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Step 5: Create a WCF Client for the Service Contract

Updated: May 18, 2015

This is the fifth of seven tasks required to create a basic Service Bus service and a client application that can call the service. For an overview of all seven tasks, see Service Bus Relayed Messaging Tutorial. This topic describes how to create a basic Service Bus client application and define the service contract you will be implementing in later steps. Note that many of these steps resemble the steps used to create a service: defining a contract, editing an App.config file, using credentials to connect to Service Bus, and so on. The code used for these tasks is provided in the example following the procedure.

noteNote
For the purposes of this tutorial, both the client and the service run on the same network and computer. However, this is not required. The advantage of using Service Bus is to enable applications across network boundaries to seamlessly communicate.

Time to completion: 10 minutes

  1. Create a new project in the current Visual Studio solution for the client by doing the following:

    1. In Solution Explorer, in the same solution that contains the service, right-click the current solution (not the project), and select Add. Then click New Project.

    2. In the Add New Project dialog, click Visual C# (if Visual C# does not appear, look under Other Languages), select the Console Application template, and name it EchoClient.

    3. Click OK.

  2. In Solution Explorer, double-click the Program.cs file in the EchoClient project to open it in the editor.

  3. Change the namespace name from its default name of EchoClient to Microsoft.ServiceBus.Samples.

  4. Add a reference to System.ServiceModel.dll for the project:

    1. Right-click References under the EchoClient project in Solution Explorer. Then click Add Reference.

    2. Because you already added a reference to this assembly in the first step of this tutorial, it is now listed in the Recent tab. Click the Recent tab, select System.ServiceModel.dll from the list. Then click OK. If you do not see System.ServiceModel.dll in the Recent tab, click the Browse tab and move to C:\Windows\Microsoft.NET\Framework\v3.0\Windows Communication Foundation. Then select the assembly from there.

  5. Add a using statement for the System.ServiceModel namespace in the Program.cs file.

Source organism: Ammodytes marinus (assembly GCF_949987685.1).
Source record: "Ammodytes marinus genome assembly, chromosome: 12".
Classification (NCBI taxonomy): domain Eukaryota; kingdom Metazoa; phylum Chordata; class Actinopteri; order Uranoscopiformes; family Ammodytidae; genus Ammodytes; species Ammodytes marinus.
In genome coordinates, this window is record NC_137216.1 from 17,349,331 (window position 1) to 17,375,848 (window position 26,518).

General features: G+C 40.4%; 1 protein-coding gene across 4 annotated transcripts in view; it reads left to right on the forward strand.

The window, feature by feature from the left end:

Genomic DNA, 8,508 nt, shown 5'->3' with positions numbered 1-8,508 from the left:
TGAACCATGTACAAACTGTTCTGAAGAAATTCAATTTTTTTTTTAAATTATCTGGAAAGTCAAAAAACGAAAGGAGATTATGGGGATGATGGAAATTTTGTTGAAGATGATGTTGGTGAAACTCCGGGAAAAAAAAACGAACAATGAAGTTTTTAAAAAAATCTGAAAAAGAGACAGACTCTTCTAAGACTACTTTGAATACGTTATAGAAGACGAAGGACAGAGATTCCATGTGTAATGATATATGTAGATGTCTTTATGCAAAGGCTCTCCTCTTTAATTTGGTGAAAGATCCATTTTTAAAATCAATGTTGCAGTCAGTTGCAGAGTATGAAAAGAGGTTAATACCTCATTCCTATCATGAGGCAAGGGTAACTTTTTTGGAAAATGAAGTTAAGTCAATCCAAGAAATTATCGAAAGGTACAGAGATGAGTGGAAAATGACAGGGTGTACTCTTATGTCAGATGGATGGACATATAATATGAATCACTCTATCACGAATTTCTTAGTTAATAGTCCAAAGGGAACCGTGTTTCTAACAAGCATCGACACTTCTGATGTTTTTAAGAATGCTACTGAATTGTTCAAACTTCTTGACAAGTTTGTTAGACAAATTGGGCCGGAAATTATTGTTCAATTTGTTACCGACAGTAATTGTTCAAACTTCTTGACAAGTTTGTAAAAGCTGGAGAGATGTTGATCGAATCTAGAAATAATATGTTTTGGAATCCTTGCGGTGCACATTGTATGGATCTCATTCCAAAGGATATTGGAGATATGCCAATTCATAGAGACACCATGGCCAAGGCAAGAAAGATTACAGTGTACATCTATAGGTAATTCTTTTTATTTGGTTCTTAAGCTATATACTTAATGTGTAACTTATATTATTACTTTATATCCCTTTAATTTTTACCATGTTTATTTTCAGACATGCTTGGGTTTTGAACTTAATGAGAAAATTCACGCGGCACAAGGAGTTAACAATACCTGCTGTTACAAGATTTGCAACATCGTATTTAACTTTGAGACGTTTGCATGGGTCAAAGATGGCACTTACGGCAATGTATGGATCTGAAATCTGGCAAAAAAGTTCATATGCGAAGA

using System.ServiceModel;
    
  6. Repeat steps two and three to add a reference to the Microsoft.ServiceBus.dll and Microsoft.ServiceBus namespace to your project.

  7. Add the service contract definition to the namespace, as shown in the following example. Note that this definition is identical to the definition used in the Service project. You should add this code at the top of the Microsoft.ServiceBus.Samples namespace.

    [ServiceContract(Name = "IEchoContract", Namespace = "http://samples.microsoft.com/ServiceModel/Relay/")]
    public interface IEchoContract
    {
        [OperationContract]
        string Echo(string text);
    }
    
    public interface IEchoChannel : IEchoContract, IClientChannel { }
    
  8. Press F6 to build the client.

Example

The following code shows the current status of the Program.cs file in the EchoClient project.

using System;
using Microsoft.ServiceBus;
using System.ServiceModel;

namespace Microsoft.ServiceBus.Samples
{

[ServiceContract(Name = "IEchoContract", Namespace = "http://samples.microsoft.com/ServiceModel/Relay/")]
    public interface IEchoContract
    {
        [OperationContract]
        string Echo(string text);
    }

    public interface IEchoChannel : IEchoContract, IClientChannel { }


    class Program
    {
        static void Main(string[] args)
        {
        }
    }
}

Now that the interface is created, proceed to Step 6: Configure the WCF Client to implement the interface.

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